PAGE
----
What set of graphs can be drawn on a plane such that no edges intersect?

It's seems like all acyclic graphs can, but not all cyclic graphs (I.e. The fully connected 4 node graph can, but the fully connected 5 node graph cannot)

Also, is there a name for this property?

(Don't know if it makes a difference, but if it does, let's assume edges can only be drawn as straight lines and that nodes are drawn as points, not shapes w/ an area.)

Edit:
Follow up question: While Wikipedia has taught me that planarity testing can be done in a computationally efficient manner, I wonder about a related problem: given a non-planar graph, is it possible to determine the smallest number edges that must be removed to create a planar graph in some manner that's more efficient than simple brute force?

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Without the restriction that edges be drawn only as straight lines, these are called planar graphs; they have been well studied and are fully characterized. – Brian M. Scott Sep 20 '12 at 21:53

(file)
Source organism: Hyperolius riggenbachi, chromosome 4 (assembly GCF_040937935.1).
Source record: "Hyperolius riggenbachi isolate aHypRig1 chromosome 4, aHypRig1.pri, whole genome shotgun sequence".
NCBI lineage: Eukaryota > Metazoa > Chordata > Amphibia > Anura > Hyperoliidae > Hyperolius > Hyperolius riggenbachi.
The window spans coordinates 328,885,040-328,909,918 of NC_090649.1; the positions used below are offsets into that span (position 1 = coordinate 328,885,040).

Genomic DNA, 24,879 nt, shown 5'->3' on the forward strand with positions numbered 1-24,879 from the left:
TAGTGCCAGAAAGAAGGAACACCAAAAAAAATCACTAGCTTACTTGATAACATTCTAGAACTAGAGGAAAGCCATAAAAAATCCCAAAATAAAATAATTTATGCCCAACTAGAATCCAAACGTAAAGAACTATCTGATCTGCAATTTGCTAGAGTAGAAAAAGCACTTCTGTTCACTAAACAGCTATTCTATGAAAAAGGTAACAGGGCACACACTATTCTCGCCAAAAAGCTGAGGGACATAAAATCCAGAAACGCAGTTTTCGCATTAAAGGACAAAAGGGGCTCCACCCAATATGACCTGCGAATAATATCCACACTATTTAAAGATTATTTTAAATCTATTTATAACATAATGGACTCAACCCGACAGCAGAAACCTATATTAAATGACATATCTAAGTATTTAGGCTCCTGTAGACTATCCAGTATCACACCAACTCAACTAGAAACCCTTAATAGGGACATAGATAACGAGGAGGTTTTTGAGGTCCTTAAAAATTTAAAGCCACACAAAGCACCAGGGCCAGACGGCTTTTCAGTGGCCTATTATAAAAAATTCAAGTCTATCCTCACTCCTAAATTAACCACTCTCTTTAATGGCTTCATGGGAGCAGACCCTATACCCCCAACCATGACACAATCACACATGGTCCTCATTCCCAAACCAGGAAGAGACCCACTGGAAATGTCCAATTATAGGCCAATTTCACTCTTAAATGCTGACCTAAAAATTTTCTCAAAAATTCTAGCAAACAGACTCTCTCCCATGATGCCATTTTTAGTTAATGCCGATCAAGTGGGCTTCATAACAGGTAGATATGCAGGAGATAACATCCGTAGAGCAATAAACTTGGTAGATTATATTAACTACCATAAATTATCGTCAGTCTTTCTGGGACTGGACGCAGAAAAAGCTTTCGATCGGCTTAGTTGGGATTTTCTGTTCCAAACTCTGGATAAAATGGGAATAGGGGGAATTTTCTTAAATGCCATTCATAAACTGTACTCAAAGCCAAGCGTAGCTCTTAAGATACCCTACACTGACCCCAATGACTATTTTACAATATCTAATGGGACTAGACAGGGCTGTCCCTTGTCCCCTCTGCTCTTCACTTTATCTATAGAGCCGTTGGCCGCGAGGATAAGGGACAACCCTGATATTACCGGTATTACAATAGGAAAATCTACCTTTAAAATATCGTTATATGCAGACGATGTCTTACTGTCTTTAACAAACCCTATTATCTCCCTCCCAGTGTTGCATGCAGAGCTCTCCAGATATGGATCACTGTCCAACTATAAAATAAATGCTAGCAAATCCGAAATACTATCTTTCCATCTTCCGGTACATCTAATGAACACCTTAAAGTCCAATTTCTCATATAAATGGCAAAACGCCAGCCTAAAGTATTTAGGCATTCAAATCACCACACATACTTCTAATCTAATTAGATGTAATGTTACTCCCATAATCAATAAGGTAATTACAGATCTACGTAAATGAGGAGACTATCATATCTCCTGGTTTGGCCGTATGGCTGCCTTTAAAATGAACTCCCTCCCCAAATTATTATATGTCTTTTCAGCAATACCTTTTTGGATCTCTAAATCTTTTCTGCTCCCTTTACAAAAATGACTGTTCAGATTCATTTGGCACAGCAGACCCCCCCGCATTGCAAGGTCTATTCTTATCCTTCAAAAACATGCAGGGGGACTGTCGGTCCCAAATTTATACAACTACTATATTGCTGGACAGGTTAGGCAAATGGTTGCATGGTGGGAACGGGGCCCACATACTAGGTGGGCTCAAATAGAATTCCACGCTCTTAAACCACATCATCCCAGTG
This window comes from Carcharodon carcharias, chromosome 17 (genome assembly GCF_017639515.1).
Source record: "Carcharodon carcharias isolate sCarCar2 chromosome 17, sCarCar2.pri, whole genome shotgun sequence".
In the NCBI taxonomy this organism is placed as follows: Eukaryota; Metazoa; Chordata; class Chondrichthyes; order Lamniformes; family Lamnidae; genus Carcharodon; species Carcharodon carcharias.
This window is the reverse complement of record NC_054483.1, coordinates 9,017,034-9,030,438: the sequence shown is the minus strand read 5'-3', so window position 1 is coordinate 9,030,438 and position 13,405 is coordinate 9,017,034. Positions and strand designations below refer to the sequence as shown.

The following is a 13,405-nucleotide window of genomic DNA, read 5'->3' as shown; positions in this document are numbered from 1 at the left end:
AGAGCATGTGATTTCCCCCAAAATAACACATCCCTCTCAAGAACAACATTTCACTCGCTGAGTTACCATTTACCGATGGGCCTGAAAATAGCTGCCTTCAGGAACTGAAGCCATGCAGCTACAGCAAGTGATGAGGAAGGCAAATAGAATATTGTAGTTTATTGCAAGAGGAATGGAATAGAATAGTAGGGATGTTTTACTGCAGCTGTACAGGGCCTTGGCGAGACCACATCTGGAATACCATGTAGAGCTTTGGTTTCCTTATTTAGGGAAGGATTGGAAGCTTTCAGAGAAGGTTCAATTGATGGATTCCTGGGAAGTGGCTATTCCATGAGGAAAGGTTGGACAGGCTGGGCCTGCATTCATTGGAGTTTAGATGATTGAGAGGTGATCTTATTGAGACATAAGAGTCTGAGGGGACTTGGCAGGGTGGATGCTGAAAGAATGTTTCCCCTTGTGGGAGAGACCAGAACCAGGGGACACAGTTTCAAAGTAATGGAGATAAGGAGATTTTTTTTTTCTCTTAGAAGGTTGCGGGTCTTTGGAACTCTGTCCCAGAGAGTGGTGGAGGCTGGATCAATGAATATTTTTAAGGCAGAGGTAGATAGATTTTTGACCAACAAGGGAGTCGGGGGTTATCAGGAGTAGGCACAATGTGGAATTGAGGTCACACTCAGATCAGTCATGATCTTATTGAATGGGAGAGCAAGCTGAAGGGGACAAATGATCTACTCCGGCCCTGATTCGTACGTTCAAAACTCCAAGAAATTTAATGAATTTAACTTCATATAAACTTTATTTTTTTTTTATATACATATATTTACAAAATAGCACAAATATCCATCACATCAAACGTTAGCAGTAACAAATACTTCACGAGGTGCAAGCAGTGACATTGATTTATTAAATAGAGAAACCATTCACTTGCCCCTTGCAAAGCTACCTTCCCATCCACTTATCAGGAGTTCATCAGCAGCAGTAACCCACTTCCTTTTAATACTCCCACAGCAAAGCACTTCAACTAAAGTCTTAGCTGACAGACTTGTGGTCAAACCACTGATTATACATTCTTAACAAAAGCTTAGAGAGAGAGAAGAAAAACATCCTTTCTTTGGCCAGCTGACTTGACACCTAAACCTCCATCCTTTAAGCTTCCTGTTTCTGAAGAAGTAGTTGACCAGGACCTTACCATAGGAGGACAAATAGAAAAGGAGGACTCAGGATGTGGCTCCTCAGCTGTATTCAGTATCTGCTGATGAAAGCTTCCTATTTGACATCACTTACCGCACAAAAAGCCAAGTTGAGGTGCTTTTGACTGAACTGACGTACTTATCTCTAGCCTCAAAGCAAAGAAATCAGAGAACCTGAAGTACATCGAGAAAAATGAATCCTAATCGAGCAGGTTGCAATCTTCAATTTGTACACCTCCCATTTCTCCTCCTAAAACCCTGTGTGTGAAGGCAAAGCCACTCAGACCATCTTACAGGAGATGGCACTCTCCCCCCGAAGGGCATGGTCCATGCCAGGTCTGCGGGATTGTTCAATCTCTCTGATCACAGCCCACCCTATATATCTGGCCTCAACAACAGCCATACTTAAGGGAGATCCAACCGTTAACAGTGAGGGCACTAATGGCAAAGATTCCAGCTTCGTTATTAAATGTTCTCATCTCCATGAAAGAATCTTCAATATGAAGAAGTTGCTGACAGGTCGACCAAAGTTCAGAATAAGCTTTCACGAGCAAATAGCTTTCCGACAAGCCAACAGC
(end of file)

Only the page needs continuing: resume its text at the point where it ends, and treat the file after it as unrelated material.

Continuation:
Forget the straight line restriction - I assumed that that problem would be be better studied, but looks like I was wrong. – CCC Sep 20 '12 at 22:16
Fary's theorem shows that the restriction to straight-line edges is unimportant, in the sense that every planar graph has an embedding where all the edges are straight lines. – Rick Decker Sep 21 '12 at 1:16

Planar graphs are those which have a $\mathbb{R}^2$ embedding without edge crossings. Kuratowski's Theorem states that a graph is planar if and only if it has no $K_5$ or $K_{3,3}$ minor.
No, that’s Wagner’s theorem; Kuratowski’s says that a graph is planar iff it has no subgraph that is a subdivision of $K_5$ or $K_{3,3}$. – Brian M. Scott Sep 20 '12 at 21:55